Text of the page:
Researchers attack studies linking increased brain function to video games


Published within Frontiers in Cognition, Walter R. Boot and Daniel P. Blakely of Florida State University as well as Daniel J. Simons of the University of Illinois called into doubt the methods used within studies that found video game players out performing non-gamers in cognition and perception. Cognition includes aspects like solving problems, attention, making decisions as well as linguistic skills while perception involves understanding the environment and awareness of surroundings. 

brain-scanWhile the previous research shows a clear lead in cognitive ability with people who play games regularly, the researchers don’t believe that games are the only possible cause for the increased cognition. It’s possible that people with increased levels of cognition are naturally drawn to video games due to the requirements of solving puzzles in games like Tomb Raider or deciding which path to take in games like Mass Effect. The group also found no link to video game training when trying to increase someone’s cognitive ability and weak control groups didn’t show any sign of improving even the most basic measures of attention after training with action games.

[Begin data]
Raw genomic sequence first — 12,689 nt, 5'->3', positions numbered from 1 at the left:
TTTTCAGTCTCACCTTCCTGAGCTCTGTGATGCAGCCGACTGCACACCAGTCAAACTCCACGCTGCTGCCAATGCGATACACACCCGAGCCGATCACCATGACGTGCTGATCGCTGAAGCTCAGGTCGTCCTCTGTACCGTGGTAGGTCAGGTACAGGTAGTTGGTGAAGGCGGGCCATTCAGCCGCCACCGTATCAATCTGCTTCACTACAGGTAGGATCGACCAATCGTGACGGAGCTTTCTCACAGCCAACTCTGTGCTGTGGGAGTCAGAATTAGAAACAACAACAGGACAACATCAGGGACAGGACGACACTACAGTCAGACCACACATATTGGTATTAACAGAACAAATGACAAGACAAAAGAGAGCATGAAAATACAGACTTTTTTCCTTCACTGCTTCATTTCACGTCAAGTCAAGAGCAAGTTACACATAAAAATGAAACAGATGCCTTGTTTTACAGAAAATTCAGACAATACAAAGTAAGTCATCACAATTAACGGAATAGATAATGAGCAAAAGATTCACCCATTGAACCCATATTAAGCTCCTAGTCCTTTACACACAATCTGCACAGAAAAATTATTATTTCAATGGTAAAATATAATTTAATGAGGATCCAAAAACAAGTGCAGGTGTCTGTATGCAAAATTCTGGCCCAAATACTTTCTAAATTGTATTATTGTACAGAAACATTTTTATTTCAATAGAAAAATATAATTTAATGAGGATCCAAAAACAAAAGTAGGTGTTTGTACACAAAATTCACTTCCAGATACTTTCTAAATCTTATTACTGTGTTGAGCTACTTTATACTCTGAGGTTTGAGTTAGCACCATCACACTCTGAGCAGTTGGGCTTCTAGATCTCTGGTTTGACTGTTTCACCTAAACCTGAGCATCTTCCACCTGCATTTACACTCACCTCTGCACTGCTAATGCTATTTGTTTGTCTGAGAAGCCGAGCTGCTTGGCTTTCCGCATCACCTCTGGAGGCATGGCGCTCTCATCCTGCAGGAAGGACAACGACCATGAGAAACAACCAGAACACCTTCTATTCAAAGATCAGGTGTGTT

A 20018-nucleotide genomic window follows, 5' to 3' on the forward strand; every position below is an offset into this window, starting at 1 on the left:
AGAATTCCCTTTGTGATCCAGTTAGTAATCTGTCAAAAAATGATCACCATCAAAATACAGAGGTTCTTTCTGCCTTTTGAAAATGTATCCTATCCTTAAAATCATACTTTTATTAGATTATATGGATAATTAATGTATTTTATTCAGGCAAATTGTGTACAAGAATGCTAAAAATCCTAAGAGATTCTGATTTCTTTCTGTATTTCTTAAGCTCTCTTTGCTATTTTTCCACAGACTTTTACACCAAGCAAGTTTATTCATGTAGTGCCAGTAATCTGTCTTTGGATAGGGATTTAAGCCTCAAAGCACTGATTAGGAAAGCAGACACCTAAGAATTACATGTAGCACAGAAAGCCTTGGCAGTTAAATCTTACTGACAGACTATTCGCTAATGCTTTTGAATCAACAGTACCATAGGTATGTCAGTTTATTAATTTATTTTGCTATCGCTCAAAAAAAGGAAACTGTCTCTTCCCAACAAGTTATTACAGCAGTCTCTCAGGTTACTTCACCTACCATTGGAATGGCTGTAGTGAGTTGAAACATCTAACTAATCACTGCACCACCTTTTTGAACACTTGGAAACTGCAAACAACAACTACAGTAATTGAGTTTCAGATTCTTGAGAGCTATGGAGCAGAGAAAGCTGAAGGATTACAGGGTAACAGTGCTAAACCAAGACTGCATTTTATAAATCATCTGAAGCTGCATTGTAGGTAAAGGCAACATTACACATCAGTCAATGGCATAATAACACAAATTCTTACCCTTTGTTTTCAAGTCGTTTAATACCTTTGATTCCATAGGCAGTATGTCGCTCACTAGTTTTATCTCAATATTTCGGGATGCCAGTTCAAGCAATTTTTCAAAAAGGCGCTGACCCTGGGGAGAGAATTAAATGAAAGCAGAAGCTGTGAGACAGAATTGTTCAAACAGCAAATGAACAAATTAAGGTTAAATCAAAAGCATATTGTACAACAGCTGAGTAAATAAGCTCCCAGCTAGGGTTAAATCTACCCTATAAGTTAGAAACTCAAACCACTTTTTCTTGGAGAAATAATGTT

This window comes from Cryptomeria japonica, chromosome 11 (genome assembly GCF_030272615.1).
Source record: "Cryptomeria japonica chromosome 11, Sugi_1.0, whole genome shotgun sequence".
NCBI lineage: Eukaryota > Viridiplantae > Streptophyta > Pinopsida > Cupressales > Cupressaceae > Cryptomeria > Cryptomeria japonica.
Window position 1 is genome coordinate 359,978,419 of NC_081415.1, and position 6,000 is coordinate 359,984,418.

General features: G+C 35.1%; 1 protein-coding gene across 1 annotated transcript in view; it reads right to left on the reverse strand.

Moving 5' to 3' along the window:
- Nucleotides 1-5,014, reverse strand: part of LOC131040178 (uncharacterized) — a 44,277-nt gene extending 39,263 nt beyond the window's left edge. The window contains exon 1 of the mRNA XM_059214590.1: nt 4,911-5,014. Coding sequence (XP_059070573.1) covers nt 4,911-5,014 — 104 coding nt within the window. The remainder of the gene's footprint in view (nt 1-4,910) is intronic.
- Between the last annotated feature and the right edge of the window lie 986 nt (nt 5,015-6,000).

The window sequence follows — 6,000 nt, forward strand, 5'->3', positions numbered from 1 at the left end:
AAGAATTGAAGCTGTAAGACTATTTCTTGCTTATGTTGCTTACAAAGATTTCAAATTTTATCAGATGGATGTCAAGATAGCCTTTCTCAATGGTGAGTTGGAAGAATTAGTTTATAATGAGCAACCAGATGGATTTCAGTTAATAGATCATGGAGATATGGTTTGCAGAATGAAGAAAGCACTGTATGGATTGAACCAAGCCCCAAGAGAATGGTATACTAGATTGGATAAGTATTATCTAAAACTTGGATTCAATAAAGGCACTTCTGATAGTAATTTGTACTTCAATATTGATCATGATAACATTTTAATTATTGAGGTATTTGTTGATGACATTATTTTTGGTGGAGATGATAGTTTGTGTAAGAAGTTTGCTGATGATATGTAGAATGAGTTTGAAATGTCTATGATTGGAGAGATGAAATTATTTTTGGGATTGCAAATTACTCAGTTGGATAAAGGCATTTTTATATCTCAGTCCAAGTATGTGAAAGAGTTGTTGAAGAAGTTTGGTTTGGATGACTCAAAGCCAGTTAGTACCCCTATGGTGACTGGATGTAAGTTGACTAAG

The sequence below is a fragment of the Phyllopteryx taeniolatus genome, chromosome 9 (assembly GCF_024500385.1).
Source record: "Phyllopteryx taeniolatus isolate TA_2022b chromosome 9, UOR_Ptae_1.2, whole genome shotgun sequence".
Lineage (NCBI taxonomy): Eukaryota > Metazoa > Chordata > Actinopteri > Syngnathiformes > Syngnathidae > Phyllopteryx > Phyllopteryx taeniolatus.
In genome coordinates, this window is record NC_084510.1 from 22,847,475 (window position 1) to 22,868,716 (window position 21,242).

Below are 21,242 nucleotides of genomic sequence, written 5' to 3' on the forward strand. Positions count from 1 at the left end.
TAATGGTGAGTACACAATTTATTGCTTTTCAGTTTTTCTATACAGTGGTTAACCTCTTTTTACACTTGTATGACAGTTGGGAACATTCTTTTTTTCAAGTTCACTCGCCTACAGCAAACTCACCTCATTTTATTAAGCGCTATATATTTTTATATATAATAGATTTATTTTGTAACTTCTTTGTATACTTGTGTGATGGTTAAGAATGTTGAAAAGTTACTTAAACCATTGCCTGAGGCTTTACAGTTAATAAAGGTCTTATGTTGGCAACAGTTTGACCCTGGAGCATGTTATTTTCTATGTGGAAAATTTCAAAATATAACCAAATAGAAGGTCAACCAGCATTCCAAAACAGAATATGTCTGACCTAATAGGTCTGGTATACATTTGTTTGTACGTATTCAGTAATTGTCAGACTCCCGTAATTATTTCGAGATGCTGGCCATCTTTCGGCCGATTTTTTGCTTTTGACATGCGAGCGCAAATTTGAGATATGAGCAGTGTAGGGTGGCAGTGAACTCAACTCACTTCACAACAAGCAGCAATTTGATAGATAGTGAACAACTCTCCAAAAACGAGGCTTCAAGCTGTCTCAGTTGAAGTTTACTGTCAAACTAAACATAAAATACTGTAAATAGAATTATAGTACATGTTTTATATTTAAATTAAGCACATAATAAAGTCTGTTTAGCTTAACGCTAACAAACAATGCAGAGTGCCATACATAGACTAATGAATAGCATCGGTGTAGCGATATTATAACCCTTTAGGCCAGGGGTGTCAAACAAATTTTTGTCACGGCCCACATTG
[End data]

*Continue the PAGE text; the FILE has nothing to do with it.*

The researchers also found issues with the method that people were recruited into these studies. For instance, flyers posted around campus looking for people to participate in the study often asked for “expert” gamers, an implication that a research team wants the participants to perform well on difficult tests. While the FSU and University of Illinois researchers couldn’t replicate the results of previous studies, they still have hope for the concept of increasing cognition and perception through gaming. Within the same paper, the group created a list of best practices for future research teams and hopes others will be able to produce positive results. The group of researchers also stressed that people should be playing games for entertainment purposes rather than attempting to boost brain power.